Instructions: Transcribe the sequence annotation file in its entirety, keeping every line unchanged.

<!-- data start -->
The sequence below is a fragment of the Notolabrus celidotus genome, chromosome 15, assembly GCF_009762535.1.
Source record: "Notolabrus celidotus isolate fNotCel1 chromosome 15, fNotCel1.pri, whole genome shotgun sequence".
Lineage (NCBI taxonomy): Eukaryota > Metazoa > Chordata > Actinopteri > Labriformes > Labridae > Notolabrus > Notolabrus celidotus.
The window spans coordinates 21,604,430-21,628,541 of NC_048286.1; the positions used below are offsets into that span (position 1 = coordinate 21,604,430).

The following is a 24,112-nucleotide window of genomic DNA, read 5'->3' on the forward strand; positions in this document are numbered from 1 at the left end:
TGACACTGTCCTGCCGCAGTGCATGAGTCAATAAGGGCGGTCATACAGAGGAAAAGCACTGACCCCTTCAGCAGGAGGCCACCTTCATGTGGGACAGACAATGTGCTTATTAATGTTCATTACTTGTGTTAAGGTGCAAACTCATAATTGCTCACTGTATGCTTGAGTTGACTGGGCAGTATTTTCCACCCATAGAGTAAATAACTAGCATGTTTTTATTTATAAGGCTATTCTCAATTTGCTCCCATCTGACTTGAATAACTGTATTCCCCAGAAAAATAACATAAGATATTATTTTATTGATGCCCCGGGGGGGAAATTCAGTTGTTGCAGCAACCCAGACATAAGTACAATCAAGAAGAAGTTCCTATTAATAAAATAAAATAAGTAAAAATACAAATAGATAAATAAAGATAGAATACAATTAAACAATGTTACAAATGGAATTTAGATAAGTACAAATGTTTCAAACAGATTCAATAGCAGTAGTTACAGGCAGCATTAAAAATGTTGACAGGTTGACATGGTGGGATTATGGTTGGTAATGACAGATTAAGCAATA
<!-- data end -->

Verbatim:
The sequence below is a fragment of the Notolabrus celidotus genome, chromosome 15, assembly GCF_009762535.1.
Source record: "Notolabrus celidotus isolate fNotCel1 chromosome 15, fNotCel1.pri, whole genome shotgun sequence".
Lineage (NCBI taxonomy): Eukaryota > Metazoa > Chordata > Actinopteri > Labriformes > Labridae > Notolabrus > Notolabrus celidotus.
The window spans coordinates 21,604,430-21,628,541 of NC_048286.1; the positions used below are offsets into that span (position 1 = coordinate 21,604,430).

The following is a 24,112-nucleotide window of genomic DNA, read 5'->3' on the forward strand; positions in this document are numbered from 1 at the left end:
TGACACTGTCCTGCCGCAGTGCATGAGTCAATAAGGGCGGTCATACAGAGGAAAAGCACTGACCCCTTCAGCAGGAGGCCACCTTCATGTGGGACAGACAATGTGCTTATTAATGTTCATTACTTGTGTTAAGGTGCAAACTCATAATTGCTCACTGTATGCTTGAGTTGACTGGGCAGTATTTTCCACCCATAGAGTAAATAACTAGCATGTTTTTATTTATAAGGCTATTCTCAATTTGCTCCCATCTGACTTGAATAACTGTATTCCCCAGAAAAATAACATAAGATATTATTTTATTGATGCCCCGGGGGGGAAATTCAGTTGTTGCAGCAACCCAGACATAAGTACAATCAAGAAGAAGTTCCTATTAATAAAATAAAATAAGTAAAAATACAAATAGATAAATAAAGATAGAATACAATTAAACAATGTTACAAATGGAATTTAGATAAGTACAAATGTTTCAAACAGATTCAATAGCAGTAGTTACAGGCAGCATTAAAAATGTTGACAGGTTGACATGGTGGGATTATGGTTGGTAATGACAGATTAAGCAATA